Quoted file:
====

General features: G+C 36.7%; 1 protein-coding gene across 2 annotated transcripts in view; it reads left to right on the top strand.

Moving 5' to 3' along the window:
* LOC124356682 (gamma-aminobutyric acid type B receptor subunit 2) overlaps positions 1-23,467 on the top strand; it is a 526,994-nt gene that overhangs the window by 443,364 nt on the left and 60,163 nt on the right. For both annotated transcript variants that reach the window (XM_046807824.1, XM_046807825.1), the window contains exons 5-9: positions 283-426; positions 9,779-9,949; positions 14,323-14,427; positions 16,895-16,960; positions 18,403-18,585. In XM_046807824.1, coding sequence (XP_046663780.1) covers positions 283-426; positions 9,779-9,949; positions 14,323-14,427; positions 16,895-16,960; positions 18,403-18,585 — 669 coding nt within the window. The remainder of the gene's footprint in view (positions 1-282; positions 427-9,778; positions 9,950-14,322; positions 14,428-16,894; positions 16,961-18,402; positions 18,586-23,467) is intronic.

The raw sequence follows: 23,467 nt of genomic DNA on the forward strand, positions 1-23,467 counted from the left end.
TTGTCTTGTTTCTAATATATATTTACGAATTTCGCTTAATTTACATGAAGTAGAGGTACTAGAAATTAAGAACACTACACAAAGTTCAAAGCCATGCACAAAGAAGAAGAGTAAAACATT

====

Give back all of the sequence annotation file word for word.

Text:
General features: G+C 36.7%; 1 protein-coding gene across 2 annotated transcripts in view; it reads left to right on the top strand.

Moving 5' to 3' along the window:
* LOC124356682 (gamma-aminobutyric acid type B receptor subunit 2) overlaps positions 1-23,467 on the top strand; it is a 526,994-nt gene that overhangs the window by 443,364 nt on the left and 60,163 nt on the right. For both annotated transcript variants that reach the window (XM_046807824.1, XM_046807825.1), the window contains exons 5-9: positions 283-426; positions 9,779-9,949; positions 14,323-14,427; positions 16,895-16,960; positions 18,403-18,585. In XM_046807824.1, coding sequence (XP_046663780.1) covers positions 283-426; positions 9,779-9,949; positions 14,323-14,427; positions 16,895-16,960; positions 18,403-18,585 — 669 coding nt within the window. The remainder of the gene's footprint in view (positions 1-282; positions 427-9,778; positions 9,950-14,322; positions 14,428-16,894; positions 16,961-18,402; positions 18,586-23,467) is intronic.

The raw sequence follows: 23,467 nt of genomic DNA on the forward strand, positions 1-23,467 counted from the left end.
TTGTCTTGTTTCTAATATATATTTACGAATTTCGCTTAATTTACATGAAGTAGAGGTACTAGAAATTAAGAACACTACACAAAGTTCAAAGCCATGCACAAAGAAGAAGAGTAAAACATT